A double-athlete engagement is an underrated thing and PK Subban and Lindsey Vonn should be bigger news, right?
Has she tried watching panda videos? Lainey loses hours to that.
I wish I could find a way to spend more time on my phone.— natasha lyonne (@nlyonne) August 23, 2019
Body by Simone is the arch-nemesis of Tracy Anderson (Simone was one of three trainers who defected to start her own cardio-dance studio). Jennifer Garner is a big fan of Simone and I wonder if the trainer wars seep into celebrity interactions. If a devotee of Tracy Anderson runs into one of Simone’s clients and she looks amazing, is there talk of defection? Do the trainers gossip about who was in class, who has dropped, who has moved to another method?
Read Busy Philipps’s full caption. I’m with the husband – it takes a certain type of person to write “love of my life” in earnest on Instagram, and not everyone is that kind of person.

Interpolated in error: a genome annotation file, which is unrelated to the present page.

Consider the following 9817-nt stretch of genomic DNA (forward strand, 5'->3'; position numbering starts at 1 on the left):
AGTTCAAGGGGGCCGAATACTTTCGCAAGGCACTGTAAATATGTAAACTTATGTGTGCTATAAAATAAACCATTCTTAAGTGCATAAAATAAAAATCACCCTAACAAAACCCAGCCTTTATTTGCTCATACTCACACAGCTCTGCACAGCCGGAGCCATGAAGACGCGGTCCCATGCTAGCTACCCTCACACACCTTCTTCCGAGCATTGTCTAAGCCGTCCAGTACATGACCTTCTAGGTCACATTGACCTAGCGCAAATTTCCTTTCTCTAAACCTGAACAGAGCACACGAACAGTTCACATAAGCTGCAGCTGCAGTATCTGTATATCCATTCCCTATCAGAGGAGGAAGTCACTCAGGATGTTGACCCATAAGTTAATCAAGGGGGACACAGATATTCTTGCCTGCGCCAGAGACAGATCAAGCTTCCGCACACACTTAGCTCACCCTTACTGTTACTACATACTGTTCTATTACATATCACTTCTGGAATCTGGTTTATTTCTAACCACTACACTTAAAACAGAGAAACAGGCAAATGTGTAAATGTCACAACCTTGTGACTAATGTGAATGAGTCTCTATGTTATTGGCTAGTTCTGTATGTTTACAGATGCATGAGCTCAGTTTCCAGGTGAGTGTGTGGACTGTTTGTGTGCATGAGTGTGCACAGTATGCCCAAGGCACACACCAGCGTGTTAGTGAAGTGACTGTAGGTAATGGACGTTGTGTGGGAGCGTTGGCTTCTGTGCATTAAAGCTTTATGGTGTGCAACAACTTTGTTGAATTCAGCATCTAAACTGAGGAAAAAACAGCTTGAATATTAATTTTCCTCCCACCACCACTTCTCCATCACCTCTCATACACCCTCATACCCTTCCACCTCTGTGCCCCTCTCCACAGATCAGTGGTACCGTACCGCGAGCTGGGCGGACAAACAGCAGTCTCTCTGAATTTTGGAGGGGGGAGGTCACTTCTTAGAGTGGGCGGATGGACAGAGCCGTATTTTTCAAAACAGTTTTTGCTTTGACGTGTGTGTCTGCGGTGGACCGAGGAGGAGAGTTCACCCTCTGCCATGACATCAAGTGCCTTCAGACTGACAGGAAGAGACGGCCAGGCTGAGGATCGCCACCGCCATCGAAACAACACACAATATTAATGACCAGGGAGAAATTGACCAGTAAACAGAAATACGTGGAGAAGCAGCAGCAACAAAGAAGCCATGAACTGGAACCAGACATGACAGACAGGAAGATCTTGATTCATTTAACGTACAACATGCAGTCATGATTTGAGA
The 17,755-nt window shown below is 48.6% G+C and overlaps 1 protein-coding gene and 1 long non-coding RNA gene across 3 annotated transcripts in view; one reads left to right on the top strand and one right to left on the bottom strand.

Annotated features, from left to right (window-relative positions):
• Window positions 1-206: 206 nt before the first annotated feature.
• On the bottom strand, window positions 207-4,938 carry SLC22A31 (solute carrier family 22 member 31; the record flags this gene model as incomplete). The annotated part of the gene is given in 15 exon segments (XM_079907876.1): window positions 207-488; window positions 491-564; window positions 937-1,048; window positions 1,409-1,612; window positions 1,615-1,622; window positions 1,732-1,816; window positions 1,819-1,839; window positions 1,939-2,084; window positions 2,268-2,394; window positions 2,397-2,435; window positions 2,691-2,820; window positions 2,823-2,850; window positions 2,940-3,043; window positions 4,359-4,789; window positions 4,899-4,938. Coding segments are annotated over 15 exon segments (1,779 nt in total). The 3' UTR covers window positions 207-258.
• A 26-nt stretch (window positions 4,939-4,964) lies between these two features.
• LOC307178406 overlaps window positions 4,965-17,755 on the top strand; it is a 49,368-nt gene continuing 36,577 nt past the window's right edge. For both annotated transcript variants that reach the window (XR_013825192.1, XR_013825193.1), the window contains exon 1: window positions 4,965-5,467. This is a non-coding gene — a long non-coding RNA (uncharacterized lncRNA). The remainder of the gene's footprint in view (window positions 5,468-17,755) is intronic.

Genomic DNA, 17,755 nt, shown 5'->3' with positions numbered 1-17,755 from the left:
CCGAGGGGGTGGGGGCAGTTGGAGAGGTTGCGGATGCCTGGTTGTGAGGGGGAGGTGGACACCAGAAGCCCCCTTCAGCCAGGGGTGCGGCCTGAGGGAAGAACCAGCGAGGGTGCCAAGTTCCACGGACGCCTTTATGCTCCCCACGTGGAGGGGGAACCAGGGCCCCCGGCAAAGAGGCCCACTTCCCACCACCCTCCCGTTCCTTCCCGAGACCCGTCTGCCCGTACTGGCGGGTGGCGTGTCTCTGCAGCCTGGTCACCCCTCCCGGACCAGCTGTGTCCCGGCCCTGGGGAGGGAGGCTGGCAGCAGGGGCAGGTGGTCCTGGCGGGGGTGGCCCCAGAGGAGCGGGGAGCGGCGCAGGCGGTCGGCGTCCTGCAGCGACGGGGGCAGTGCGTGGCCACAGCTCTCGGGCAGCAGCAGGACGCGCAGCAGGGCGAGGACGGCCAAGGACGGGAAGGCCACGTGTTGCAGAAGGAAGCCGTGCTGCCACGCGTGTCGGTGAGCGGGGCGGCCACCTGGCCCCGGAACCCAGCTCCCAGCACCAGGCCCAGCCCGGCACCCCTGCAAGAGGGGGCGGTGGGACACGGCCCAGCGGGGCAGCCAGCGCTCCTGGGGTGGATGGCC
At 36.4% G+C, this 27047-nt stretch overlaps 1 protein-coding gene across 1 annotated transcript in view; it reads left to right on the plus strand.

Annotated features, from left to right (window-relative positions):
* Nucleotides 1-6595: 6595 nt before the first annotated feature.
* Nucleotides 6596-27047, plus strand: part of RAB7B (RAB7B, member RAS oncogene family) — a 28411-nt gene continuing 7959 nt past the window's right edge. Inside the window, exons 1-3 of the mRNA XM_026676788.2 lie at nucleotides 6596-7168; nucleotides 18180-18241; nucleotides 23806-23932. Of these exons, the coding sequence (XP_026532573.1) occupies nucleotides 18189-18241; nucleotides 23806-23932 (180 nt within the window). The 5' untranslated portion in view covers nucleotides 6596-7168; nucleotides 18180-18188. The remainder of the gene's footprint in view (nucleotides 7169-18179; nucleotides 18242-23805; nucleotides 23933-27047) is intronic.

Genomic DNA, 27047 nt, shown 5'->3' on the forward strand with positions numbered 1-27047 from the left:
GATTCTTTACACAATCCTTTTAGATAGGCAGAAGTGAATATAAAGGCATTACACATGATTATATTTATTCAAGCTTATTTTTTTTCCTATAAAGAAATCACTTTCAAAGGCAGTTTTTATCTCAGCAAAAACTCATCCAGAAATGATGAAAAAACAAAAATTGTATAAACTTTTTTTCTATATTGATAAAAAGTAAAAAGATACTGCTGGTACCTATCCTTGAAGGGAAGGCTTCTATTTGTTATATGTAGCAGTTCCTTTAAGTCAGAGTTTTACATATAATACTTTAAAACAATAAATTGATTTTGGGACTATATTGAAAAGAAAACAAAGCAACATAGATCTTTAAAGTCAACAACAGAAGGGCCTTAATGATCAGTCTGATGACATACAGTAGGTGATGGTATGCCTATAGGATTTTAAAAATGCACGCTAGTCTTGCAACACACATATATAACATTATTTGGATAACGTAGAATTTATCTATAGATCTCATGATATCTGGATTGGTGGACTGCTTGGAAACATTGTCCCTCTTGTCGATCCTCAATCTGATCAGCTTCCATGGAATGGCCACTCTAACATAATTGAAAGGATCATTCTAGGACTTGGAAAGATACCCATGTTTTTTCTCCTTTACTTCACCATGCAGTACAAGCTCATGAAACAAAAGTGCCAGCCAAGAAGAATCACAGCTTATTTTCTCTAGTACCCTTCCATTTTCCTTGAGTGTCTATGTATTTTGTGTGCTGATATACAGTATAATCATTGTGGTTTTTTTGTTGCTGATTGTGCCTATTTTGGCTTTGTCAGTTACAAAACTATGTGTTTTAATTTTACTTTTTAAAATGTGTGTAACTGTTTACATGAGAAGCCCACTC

It’s kind of incredible that in the year 2019, we are still celebrating and anointing new child stars. We know how this story goes, even for the talented ones. It’s not simply a Disney problem, or a Nickelodeon problem, or a momager problem (though those are all contributors). It’s a fame problem. We know that even the ones who “turn out” have a stunted childhood. Right now, social media is allowing an extension of fame for young people, but that doesn’t mean that the transition from child/teen/adult is any easier. There’s an argument that we need child actors, which, fine. But do we ever need child stars? Who is this for? Are 10-year-olds picking up The Hollywood Reporter?
Last summer I wrote in this space about Catherine Zeta-Jones and Michael Douglas preparing their kids for the family business. For more insight, read this Town & Country interview (they are always delightfully elitist) on how 15-year-old Carys is “ready for her close up.” They are positioning her as a fashion It Girl with pedigree and manners. I’m curious how that will play in the age of Snapchat or if they are trying to bypass social media and go for more traditional media, like Town & Country and Vanity Fair.
All of these parents sending their kids off to college is a lot of feels.